“1 in 5 homicide victims are killed by an intimate partner.” – CDC
What is intimate partner violence?
Intimate partner violence (IPV) is described by the World Health Organization (WHO) as “any behavior within an intimate relationship that causes physical, psychological, or sexual harm to those in the relationship.” Additionally, the National Institute of Justice (NIJ) notes that stalking might be considered a form of IPV. The CDC indicates that this type of violence can occur in an isolated incident or in repeated, severe episodes. Females are significantly more likely to be the victim of domestic abuse, but it should be noted that females can also be the abuser. Furthermore, it should be noted that IPV can affect both heterosexual and homosexual couples. Additionally, IPV can begin in teen relationships, which is referred to as teen dating violence (TDV).
Why is it so hard to leave?
Intimate partner violence can seem impossible to escape, especially from the perspective of a female victim. The WHO notes that abused women do not necessarily simply accept their abuse, but rather that they prioritize deescalating violent interactions in order to protect their children and themselves. For instance, female victims typically fear retaliation from their partner. They know that if they leave, their abusive partner may hunt them down or worse, they may not be able to take their children with them. Furthermore, there are other factors that lead women to stay with an abusive partner. For one, it can be difficult to gather social support. Victims typically lack support from their families and friends who often have already retracted from them because of the abusive partner’s actions. In turn, a victim wanting to run may feel that they cannot because they have no where to run to. Further, they may be financially dependent on the abusive partner which can make it difficult to stay away. Finally, there are those victims that stay in an abusive relationship simply because they are holding out hope that their abusive partner will change. Sometimes, victims even refuse to acknowledge that they are being abused because their love for their partner tints their perspective.
Although there are many reasons for a victimized female not to leave, many still do. In fact, a WHO study of multiple countries found that 19-51% of female victims had left home for at least one night. Further, approximately 8-21% had found the courage to leave between two and five times. Women are more likely to leave their abusive partner when the violence significantly increases or becomes more severe. Female victims that are mothers often are persuaded to leave when their child becomes a victim of the abuse.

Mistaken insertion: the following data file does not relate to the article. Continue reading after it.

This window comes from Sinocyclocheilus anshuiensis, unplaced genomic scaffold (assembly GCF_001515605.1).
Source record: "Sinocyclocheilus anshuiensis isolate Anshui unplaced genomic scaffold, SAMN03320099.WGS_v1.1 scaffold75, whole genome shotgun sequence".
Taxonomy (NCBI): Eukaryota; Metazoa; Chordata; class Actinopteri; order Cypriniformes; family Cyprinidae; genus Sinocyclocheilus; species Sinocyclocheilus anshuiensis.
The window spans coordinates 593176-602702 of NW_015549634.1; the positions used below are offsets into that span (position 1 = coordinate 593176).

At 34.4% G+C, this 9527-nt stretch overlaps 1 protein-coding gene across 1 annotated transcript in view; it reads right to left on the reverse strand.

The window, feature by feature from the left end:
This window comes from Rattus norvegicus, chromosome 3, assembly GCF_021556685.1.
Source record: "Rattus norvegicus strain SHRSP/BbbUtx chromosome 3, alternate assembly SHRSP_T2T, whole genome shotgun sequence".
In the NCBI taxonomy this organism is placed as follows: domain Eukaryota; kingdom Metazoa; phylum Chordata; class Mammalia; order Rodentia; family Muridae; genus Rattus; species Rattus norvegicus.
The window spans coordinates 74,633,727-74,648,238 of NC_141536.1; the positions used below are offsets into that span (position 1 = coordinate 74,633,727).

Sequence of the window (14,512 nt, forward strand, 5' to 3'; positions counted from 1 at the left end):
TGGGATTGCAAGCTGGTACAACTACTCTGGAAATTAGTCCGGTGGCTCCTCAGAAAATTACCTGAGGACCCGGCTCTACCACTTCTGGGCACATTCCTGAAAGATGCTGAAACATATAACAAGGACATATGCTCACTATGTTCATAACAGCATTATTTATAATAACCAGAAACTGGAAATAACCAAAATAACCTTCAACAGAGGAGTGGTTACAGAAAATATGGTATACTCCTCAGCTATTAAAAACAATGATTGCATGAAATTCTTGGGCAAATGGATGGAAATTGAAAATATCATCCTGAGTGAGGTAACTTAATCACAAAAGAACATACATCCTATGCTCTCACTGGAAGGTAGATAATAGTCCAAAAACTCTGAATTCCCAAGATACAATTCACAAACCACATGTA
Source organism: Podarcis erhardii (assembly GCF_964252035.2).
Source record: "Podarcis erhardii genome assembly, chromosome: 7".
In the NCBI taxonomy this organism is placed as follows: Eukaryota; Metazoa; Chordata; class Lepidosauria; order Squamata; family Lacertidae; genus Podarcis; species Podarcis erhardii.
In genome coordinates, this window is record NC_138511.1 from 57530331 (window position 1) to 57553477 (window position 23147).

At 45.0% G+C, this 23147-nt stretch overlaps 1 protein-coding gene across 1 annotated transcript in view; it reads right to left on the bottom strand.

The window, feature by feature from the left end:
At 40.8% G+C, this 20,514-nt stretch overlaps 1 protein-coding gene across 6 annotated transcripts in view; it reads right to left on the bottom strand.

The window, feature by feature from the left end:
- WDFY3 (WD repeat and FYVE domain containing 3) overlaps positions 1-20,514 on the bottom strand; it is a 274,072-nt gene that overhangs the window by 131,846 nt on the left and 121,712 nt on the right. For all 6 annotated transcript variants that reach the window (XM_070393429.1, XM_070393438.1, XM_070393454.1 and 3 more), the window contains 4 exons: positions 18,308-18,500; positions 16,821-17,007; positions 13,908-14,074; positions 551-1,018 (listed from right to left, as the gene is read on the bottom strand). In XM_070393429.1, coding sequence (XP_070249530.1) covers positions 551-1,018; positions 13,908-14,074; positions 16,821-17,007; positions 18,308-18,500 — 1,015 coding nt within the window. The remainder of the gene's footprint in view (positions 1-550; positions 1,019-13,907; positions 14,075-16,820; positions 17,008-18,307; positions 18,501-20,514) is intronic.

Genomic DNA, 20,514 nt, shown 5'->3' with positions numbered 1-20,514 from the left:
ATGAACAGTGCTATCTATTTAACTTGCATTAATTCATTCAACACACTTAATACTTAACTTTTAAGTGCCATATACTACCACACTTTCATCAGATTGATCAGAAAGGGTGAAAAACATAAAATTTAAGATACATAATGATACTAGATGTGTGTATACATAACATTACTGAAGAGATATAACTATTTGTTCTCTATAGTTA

IPV and the Pandemic
In March of 2020, strict stay-at-home orders began to be implemented across the United States with the hopes of slowing the spread of COVID-19. Many adults lost their jobs or experienced a significant decline in hours at work and nearly all children transitioned to online learning from home. Thus, families experienced abnormally increased amounts of time spent in their home together while simultaneously experiencing increased levels of stress. As a result, researchers found that intimate partner violence spiked across the country, both in families where it was typical and in families where it had never occurred before. The United Nations Public Fund predicts that IPV will increase by approximately 20% worldwide because of COVID-19. In just one year, the number of new cases of IPV could rise to a shocking 61 million. This increase can be attributed to the pandemic causing increased anxiety, alcohol consumption, economic instability, and isolation within families. Further, the closing of legal services, healthcare offices, and shelters significantly limits the resources available to victims.
Harvard researchers indicate even more frighteningly that rates of femicide, the homicide of females based on their gender, have significantly increased as a result of the pandemic. In the United Kingdom, rates are higher than they have been in 11 years whereas in Mexico, there has been an 8% increase. The researchers argue that these numbers reflect a clear increase in severe IPV. Further, they worry that as a result, the world we see an increase in IPV-related traumatic brain injuries as well as general physical and psychological deterioration.